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December 12, 2011

Iran News Roundup 12/12

Iraqi PM to discuss Iranian influence after U.S. pullout
Obama is scheduled to meet with Iraqi Prime Minister Nouri al-Maliki, and according to a CBS report, Iran will be one of the major topics of their discussions (CBS 12/12).  The Wall Street Journal reports that Maliki has vowed to prevent Iranian interference in his country.  He added that “If [Iran’s] excuse was that the presence of U.S. troops on Iraqi soil posed a threat to their national security, then this danger is over now” (Wall Street Journal 12/12).
Asian states pulling out of Iran
The NY Times is reporting that Chinese firm, Huawei Technologies, a leading supplier of telecommunications equipment to Iran, has announced that it would voluntarily restrict business in Iran considering the “increasingly complex situation” there.  Huawei is the same company over which concerns have been raised in the past regarding its having provided Iran with equipment that assisted the regime in its crackdown on opposition members (NY Times 12/9).   Additionally, the Wall Street Journal reported, while Japan was resisting new energy sanctions against Iran, that they would be imposing new targeted sanctions, freezing the assets of an additional 106 organizations, one individual and three banks (Wall Street Journal 12/8).
Notable opinion
Tony Karon writes in his op-ed in Time that the current push for crippling sanctions, rather than being an alternative to war, are actually a step towards war.

“Behind the Administration’s hesitation over putting Iran’s economy in a chokehold at this point: it could prove to be a not easily reversible step on the path to confrontation. If such sanctions are adopted as the only alternative to war, as the current debate frames them, their (likely) failure to bring Iran to heel renders armed conflict inevitable — at least as long as the logic that “the only thing worse than bombing Iran is Iran getting the bomb” prevails in the Washington conversation.
Escalation could even happen relatively quickly. Most states would treat an effective economic blockade that imposed “crippling, unendurable pain” as an act of war, and if Iran responds militarily, directly or via proxy forces or terror attacks, the two sides could find themselves quickly locked into potentially disastrous war. Yet, the domestic political dynamic in both Washington and Tehran raises the cost for leaders in both capitals of restraining the momentum towards confrontation.”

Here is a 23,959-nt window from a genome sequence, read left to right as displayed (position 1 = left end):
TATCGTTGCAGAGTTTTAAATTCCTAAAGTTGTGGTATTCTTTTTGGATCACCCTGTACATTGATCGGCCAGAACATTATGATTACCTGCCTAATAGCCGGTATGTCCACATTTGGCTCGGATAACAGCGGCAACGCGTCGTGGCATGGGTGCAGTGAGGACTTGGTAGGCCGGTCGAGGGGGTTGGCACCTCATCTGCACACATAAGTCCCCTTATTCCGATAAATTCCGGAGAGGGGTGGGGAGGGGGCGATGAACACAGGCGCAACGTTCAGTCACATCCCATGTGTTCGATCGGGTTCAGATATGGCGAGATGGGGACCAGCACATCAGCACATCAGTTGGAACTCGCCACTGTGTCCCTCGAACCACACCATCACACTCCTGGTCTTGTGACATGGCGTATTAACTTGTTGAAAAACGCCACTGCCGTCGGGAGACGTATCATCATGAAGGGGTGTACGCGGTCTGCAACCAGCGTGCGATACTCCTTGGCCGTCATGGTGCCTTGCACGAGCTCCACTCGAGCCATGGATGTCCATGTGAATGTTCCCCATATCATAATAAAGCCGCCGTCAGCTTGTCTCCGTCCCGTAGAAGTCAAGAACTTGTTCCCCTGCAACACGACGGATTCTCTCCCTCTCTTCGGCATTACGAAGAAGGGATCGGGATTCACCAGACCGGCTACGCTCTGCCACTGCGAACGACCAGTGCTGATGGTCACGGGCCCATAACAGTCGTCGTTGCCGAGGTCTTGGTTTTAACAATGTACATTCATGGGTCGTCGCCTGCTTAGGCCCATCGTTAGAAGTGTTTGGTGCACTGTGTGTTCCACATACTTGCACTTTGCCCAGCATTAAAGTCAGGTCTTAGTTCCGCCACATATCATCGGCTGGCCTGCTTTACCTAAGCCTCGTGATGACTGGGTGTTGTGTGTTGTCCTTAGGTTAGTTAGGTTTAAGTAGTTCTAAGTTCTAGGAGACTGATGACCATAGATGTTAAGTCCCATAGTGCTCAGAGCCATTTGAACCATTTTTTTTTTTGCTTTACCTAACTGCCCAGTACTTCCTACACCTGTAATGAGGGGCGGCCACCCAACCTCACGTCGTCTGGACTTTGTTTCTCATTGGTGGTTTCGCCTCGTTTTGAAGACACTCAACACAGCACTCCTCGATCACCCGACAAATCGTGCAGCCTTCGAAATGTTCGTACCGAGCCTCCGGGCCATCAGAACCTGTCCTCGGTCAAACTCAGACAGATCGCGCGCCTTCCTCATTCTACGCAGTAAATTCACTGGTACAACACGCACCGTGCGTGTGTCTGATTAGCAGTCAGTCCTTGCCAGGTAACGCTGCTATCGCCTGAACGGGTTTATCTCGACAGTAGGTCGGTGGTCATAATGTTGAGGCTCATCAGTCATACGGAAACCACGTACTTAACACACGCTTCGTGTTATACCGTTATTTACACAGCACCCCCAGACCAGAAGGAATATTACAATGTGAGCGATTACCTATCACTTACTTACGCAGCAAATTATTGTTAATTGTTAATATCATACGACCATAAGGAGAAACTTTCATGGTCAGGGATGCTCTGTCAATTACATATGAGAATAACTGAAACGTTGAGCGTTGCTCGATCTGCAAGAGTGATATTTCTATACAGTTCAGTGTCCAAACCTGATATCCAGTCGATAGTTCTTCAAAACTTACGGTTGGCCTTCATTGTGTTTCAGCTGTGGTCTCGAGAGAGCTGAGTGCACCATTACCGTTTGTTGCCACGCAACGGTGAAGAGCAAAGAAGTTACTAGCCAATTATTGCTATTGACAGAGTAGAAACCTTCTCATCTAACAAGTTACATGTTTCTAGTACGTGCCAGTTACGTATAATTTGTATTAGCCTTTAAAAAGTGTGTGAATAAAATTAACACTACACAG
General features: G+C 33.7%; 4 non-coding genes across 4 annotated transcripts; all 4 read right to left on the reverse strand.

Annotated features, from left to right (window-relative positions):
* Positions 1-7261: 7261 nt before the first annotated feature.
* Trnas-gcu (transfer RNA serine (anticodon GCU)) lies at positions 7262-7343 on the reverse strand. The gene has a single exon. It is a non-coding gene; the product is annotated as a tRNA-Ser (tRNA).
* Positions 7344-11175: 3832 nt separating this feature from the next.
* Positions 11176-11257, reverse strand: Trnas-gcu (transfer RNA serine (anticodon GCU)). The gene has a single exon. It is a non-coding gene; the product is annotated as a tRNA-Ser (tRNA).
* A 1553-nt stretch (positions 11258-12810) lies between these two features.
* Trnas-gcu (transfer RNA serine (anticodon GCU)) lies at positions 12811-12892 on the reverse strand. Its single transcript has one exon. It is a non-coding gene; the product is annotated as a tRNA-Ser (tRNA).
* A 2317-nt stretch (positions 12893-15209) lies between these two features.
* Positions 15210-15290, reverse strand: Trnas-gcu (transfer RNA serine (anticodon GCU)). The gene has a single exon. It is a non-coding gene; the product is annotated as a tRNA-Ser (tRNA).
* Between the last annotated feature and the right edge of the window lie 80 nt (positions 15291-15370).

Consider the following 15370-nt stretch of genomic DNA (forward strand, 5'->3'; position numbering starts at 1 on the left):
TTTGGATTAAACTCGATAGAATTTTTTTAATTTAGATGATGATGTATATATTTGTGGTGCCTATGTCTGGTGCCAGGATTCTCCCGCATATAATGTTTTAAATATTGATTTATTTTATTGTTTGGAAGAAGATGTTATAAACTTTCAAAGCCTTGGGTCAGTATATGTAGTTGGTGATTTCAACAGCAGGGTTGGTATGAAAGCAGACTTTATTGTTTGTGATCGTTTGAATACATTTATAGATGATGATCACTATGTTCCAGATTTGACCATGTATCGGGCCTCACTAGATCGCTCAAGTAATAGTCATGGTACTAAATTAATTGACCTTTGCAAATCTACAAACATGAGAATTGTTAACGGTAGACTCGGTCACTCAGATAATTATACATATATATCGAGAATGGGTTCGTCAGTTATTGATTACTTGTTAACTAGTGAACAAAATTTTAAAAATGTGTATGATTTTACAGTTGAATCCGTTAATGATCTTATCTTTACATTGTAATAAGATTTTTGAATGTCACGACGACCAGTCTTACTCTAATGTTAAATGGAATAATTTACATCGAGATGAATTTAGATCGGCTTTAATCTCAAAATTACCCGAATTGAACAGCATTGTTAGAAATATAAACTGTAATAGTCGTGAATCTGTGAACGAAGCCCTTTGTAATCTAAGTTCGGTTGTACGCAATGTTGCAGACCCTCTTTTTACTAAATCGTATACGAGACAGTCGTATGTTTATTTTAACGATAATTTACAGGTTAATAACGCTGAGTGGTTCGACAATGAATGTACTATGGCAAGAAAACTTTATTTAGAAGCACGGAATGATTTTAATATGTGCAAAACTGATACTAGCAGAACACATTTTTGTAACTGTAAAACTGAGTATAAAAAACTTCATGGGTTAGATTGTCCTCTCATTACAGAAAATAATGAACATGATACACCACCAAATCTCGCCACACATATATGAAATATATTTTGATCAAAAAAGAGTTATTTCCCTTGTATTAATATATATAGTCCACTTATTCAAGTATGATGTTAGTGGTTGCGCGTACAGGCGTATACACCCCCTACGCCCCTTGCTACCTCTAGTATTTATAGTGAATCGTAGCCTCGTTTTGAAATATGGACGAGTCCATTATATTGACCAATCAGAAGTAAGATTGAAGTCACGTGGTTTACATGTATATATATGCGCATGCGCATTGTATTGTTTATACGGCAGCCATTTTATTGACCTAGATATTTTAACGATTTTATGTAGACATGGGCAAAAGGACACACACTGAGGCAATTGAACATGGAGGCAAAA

To read the full piece click here.
Additional Notable News:
The Christian Science Monitor is reporting that, because the Obama administration does not support an Israeli attack against Iran’s nuclear program, Israeli Prime Minister Netanyahu’s ability to launch such an attack has been “curtailed.”
Republicans and Democrats in Congress, according to the Huffington Post, are rejecting Obama administration’s calls for proposed Congressional sanctions on Iran’s Central Bank to provide the President more flexibility.
Another “mysterious” explosion is being reported by the Jerusalem Post to have taken place at a steel factory in Yazd, killing seven people.
Reuters has reporting that the Iranian military has refused to comment on reports that they recently held military exercises practicing the closing of the Strait of Hormuz, a major oil transport point.
Israeli Defense Minister is being reported in the Washington Post to have said that if the Assad regime was to fall that it would be beneficial for the international communities’ ability to place pressure on Iran.
According to an article in the Independent, Iranian President Ahmadinejad had a shoe thrown at him today by an unemployed man as he toured the North of the country.

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